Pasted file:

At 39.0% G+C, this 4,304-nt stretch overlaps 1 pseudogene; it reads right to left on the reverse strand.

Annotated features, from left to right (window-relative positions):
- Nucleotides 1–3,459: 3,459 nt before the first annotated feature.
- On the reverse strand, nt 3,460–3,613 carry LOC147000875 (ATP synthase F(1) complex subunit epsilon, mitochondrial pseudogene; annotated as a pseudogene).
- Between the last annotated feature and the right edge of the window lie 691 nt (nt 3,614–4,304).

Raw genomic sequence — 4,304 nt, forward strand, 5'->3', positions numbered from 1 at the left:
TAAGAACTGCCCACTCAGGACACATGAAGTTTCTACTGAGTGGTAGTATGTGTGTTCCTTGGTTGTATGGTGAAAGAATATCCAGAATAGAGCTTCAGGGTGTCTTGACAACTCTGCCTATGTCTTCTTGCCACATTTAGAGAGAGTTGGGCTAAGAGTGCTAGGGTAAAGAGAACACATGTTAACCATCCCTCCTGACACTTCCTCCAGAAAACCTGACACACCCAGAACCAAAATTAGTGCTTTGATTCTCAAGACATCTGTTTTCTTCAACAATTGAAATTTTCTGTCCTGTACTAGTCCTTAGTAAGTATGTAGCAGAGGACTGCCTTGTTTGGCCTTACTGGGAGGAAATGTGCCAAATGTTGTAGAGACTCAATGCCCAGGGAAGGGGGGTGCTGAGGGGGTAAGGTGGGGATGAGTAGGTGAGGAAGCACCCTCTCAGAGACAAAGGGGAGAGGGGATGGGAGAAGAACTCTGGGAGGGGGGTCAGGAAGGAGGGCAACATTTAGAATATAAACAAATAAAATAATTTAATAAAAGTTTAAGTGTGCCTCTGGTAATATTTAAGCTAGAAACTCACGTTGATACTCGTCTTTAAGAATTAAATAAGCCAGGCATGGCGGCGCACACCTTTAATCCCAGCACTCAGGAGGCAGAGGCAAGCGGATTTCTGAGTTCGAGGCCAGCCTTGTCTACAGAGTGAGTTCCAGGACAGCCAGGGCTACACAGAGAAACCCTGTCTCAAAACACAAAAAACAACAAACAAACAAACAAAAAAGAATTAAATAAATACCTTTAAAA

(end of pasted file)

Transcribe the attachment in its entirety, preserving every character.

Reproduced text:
At 39.0% G+C, this 4,304-nt stretch overlaps 1 pseudogene; it reads right to left on the reverse strand.

Annotated features, from left to right (window-relative positions):
- Nucleotides 1–3,459: 3,459 nt before the first annotated feature.
- On the reverse strand, nt 3,460–3,613 carry LOC147000875 (ATP synthase F(1) complex subunit epsilon, mitochondrial pseudogene; annotated as a pseudogene).
- Between the last annotated feature and the right edge of the window lie 691 nt (nt 3,614–4,304).

Raw genomic sequence — 4,304 nt, forward strand, 5'->3', positions numbered from 1 at the left:
TAAGAACTGCCCACTCAGGACACATGAAGTTTCTACTGAGTGGTAGTATGTGTGTTCCTTGGTTGTATGGTGAAAGAATATCCAGAATAGAGCTTCAGGGTGTCTTGACAACTCTGCCTATGTCTTCTTGCCACATTTAGAGAGAGTTGGGCTAAGAGTGCTAGGGTAAAGAGAACACATGTTAACCATCCCTCCTGACACTTCCTCCAGAAAACCTGACACACCCAGAACCAAAATTAGTGCTTTGATTCTCAAGACATCTGTTTTCTTCAACAATTGAAATTTTCTGTCCTGTACTAGTCCTTAGTAAGTATGTAGCAGAGGACTGCCTTGTTTGGCCTTACTGGGAGGAAATGTGCCAAATGTTGTAGAGACTCAATGCCCAGGGAAGGGGGGTGCTGAGGGGGTAAGGTGGGGATGAGTAGGTGAGGAAGCACCCTCTCAGAGACAAAGGGGAGAGGGGATGGGAGAAGAACTCTGGGAGGGGGGTCAGGAAGGAGGGCAACATTTAGAATATAAACAAATAAAATAATTTAATAAAAGTTTAAGTGTGCCTCTGGTAATATTTAAGCTAGAAACTCACGTTGATACTCGTCTTTAAGAATTAAATAAGCCAGGCATGGCGGCGCACACCTTTAATCCCAGCACTCAGGAGGCAGAGGCAAGCGGATTTCTGAGTTCGAGGCCAGCCTTGTCTACAGAGTGAGTTCCAGGACAGCCAGGGCTACACAGAGAAACCCTGTCTCAAAACACAAAAAACAACAAACAAACAAACAAAAAAGAATTAAATAAATACCTTTAAAA